Congenital heart disease (CHD) is the most common congenital malformation and the most common cause of mortality during the first year of life. Approximately 70% of cases occur sporadically without a strong family history or identifiable genetic syndrome, and the primary heritable basis of most non-syndromic CHD has yet to be identified. Studies of affected kindreds, syndromic disease, and more recently genome wide association studies (GWAS) have shed light on a handful of causal loci, while exome sequencing and studies of structural variation uncovering rare de novo variants in trios have yielded only an 8-10% rate of diagnosis in cohorts with CHD. Despite the application of contemporary techniques and study design to genetic discovery in CHD, the majority of the genetic risk for human cardiac malformations remains unexplained.

Feasibility and challenges of addressing this CQ or CC

One key challenge is that many of the stakeholders including those affected with congenital heart disease (children), along with the physicians make a diagnosis and referral (obstetricians, neonatologists, general pediatricians), are generally funded by other agencies (NICHD). Trans-agency collaboration and cooperation is necessary to improve the translational research structures necessary to improve disease.

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Goal 3: Advance Translational Research

It’s not just about adults…

Given the lack of outcomes data in the pediatric population, there is a need to develop a repository of data, including integrated electronic clinical data (outpatient, inpatient, laboratory, imaging, prescription), on all CVD risk factors (e.g. hypertension, dyslipidemia) in children. One approach is to start with leveraging health care systems that have existent electronic clinical data, infrastructure in place for... more »

Is this idea a Compelling Question (CQ) or Critical Challenge (CC)? Critical Challenge (CC)

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Fill a huge void of information on CVD risk and outcomes in the pediatric population. Provide essential information for prevention, determining events, tailoring interventions, facilitate targeted screening, and much more. Provide longitudinal information.

Feasibility and challenges of addressing this CQ or CC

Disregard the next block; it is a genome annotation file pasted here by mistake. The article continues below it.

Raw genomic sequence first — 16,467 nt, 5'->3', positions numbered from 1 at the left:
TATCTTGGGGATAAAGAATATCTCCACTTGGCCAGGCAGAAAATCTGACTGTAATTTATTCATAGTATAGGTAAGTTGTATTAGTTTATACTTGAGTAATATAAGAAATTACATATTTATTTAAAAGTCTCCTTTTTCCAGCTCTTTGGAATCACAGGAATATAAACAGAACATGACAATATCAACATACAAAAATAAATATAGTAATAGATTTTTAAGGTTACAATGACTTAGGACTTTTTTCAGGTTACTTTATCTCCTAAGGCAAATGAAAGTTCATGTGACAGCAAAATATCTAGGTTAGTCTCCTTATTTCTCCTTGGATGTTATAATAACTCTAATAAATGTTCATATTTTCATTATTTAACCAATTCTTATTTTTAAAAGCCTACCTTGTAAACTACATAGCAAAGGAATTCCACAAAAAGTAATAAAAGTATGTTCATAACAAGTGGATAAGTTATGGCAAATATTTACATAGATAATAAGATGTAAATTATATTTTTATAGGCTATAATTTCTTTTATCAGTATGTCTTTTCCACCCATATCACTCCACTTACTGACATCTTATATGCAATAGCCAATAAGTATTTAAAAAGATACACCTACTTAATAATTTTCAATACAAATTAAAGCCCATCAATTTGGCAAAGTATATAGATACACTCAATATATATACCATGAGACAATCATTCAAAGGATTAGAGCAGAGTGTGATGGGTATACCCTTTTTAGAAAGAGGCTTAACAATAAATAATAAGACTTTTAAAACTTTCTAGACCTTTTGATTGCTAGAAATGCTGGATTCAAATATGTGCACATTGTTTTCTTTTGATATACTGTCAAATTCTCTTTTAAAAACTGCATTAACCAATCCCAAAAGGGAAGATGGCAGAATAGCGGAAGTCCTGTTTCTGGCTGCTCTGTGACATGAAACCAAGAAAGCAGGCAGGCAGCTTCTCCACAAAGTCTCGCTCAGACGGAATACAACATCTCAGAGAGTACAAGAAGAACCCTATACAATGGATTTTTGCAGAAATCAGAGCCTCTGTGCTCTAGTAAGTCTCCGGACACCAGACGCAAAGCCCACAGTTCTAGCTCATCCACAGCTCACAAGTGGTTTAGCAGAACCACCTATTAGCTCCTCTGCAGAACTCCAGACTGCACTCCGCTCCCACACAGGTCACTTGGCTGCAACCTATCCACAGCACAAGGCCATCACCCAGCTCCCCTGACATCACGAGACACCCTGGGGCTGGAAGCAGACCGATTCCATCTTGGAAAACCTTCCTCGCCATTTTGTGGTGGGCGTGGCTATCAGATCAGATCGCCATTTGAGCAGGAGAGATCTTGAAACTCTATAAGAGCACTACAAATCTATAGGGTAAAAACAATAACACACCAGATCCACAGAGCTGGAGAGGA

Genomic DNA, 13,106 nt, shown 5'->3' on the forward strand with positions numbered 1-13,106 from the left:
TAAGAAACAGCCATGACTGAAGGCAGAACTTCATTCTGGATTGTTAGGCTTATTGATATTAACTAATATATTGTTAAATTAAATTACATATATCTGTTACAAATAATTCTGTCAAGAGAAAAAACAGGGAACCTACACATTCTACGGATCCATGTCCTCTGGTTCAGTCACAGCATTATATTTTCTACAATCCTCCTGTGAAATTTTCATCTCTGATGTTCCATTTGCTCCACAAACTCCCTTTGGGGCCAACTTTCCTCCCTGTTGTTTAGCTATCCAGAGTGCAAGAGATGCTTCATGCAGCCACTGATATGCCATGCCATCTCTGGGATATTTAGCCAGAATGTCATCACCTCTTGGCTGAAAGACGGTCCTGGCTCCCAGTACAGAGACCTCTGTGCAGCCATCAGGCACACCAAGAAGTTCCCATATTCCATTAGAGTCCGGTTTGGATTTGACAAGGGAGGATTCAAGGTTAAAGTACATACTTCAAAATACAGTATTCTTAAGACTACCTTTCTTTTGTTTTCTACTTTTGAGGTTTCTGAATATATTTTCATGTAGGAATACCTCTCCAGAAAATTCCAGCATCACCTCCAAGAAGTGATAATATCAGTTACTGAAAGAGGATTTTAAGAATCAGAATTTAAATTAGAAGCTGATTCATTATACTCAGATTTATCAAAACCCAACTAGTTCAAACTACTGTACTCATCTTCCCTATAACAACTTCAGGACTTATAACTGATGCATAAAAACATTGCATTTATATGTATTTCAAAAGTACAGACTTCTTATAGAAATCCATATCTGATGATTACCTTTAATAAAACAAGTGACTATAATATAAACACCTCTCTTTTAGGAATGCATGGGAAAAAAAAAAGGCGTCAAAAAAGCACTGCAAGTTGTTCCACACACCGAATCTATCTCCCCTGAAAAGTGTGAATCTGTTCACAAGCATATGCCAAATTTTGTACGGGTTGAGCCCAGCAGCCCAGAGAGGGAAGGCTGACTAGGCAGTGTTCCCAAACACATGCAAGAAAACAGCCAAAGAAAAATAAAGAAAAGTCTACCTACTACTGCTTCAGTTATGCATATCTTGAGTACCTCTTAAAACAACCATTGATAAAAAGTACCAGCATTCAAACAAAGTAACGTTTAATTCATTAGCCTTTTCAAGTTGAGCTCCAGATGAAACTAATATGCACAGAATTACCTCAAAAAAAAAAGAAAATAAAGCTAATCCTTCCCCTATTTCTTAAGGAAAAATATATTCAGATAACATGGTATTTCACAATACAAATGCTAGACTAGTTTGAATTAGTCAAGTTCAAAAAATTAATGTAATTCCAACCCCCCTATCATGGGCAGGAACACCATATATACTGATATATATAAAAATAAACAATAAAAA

We have the technology of EHRs and many are ripe for this pursuit.
This could provide a wealth of information. Imagine if we did this repository in health care systems where they can track a decent proportion of these kids into their adult years?

Name of idea submitter and other team members who worked on this idea NHLBI Staff

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32 up votes
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Goal 2: Reduce Human Disease

Pediatric heart failure

What is the best way to use what we have learned about the pediatric myocardium and cardiac-pulmonary interactions in congenital heart disease to develop new pathways for treating pediatric heart failure?

Is this idea a Compelling Question (CQ) or Critical Challenge (CC)? Compelling Question (CQ)

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Improved treatment for pediatric patients suffering from heart failure.

Feasibility and challenges of addressing this CQ or CC

n/a
Pediatric heart failure is almost always different from adult heart failure, due to varying mechanisms and underlying malformations.

Name of idea submitter and other team members who worked on this idea NHLBI Staff

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13 net votes
23 up votes
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Goal 1: Promote Human Health

Hypertension in children and adolescents - diagnosis and long term outcomes in large populations

Can we improve the thresholds for defining hypertension in children and adolescents based on risks for future adverse cardiovascular sequelae? In addition, can we to better understand how early identification of hypertension impacts long term health outcomes?

Is this idea a Compelling Question (CQ) or Critical Challenge (CC)? Compelling Question (CQ)

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Current thresholds for diagnosing hypertension in children and adolescents are based on the distribution of BP in general populations but are not linked to clinical outcomes. Most elevated BP in children and adolescents remains unrecognized, and there is little population level data on the benefits of early idnetification and treatment. There is a critical need for longitudinal data on BP with considerations that thresholds for diagnosing hypertension, evaluating for secondary causes and treating in this age group shoudl be linked to risks for long term cardiovasular sequelae. Important to consider is that labeling a child with mildly elevated BP as having hypertension could adversely impact family functioning and childhood health.

Feasibility and challenges of addressing this CQ or CC

This could be addressed through a population-based, observational cohort study, spanning childhood through young adulthood.

Name of idea submitter and other team members who worked on this idea Elyse Kharbanda

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16 up votes
4 down votes
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Goal 2: Reduce Human Disease